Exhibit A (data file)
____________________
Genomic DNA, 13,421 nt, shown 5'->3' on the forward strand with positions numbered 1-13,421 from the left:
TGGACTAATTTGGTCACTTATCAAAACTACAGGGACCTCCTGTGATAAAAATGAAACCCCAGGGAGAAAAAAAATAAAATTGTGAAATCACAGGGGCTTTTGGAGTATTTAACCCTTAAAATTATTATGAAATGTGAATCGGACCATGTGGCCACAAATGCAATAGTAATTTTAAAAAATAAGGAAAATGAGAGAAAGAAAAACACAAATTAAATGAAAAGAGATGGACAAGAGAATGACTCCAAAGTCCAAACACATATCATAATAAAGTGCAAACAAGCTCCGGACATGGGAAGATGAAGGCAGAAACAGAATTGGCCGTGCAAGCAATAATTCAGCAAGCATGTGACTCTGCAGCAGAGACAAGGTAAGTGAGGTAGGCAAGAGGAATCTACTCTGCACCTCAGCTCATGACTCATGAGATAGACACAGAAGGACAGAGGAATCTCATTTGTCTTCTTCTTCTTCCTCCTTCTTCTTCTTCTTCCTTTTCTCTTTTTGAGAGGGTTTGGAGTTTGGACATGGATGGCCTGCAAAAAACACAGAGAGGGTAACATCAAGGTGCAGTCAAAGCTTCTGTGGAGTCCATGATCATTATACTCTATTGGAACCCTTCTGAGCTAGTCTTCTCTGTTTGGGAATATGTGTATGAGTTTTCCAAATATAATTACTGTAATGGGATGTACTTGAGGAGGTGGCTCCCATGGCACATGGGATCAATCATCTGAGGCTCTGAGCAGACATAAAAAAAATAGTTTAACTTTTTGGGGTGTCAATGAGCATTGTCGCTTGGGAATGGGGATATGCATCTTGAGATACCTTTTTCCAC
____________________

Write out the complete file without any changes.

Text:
Genomic DNA, 13,421 nt, shown 5'->3' on the forward strand with positions numbered 1-13,421 from the left:
TGGACTAATTTGGTCACTTATCAAAACTACAGGGACCTCCTGTGATAAAAATGAAACCCCAGGGAGAAAAAAAATAAAATTGTGAAATCACAGGGGCTTTTGGAGTATTTAACCCTTAAAATTATTATGAAATGTGAATCGGACCATGTGGCCACAAATGCAATAGTAATTTTAAAAAATAAGGAAAATGAGAGAAAGAAAAACACAAATTAAATGAAAAGAGATGGACAAGAGAATGACTCCAAAGTCCAAACACATATCATAATAAAGTGCAAACAAGCTCCGGACATGGGAAGATGAAGGCAGAAACAGAATTGGCCGTGCAAGCAATAATTCAGCAAGCATGTGACTCTGCAGCAGAGACAAGGTAAGTGAGGTAGGCAAGAGGAATCTACTCTGCACCTCAGCTCATGACTCATGAGATAGACACAGAAGGACAGAGGAATCTCATTTGTCTTCTTCTTCTTCCTCCTTCTTCTTCTTCTTCCTTTTCTCTTTTTGAGAGGGTTTGGAGTTTGGACATGGATGGCCTGCAAAAAACACAGAGAGGGTAACATCAAGGTGCAGTCAAAGCTTCTGTGGAGTCCATGATCATTATACTCTATTGGAACCCTTCTGAGCTAGTCTTCTCTGTTTGGGAATATGTGTATGAGTTTTCCAAATATAATTACTGTAATGGGATGTACTTGAGGAGGTGGCTCCCATGGCACATGGGATCAATCATCTGAGGCTCTGAGCAGACATAAAAAAAATAGTTTAACTTTTTGGGGTGTCAATGAGCATTGTCGCTTGGGAATGGGGATATGCATCTTGAGATACCTTTTTCCAC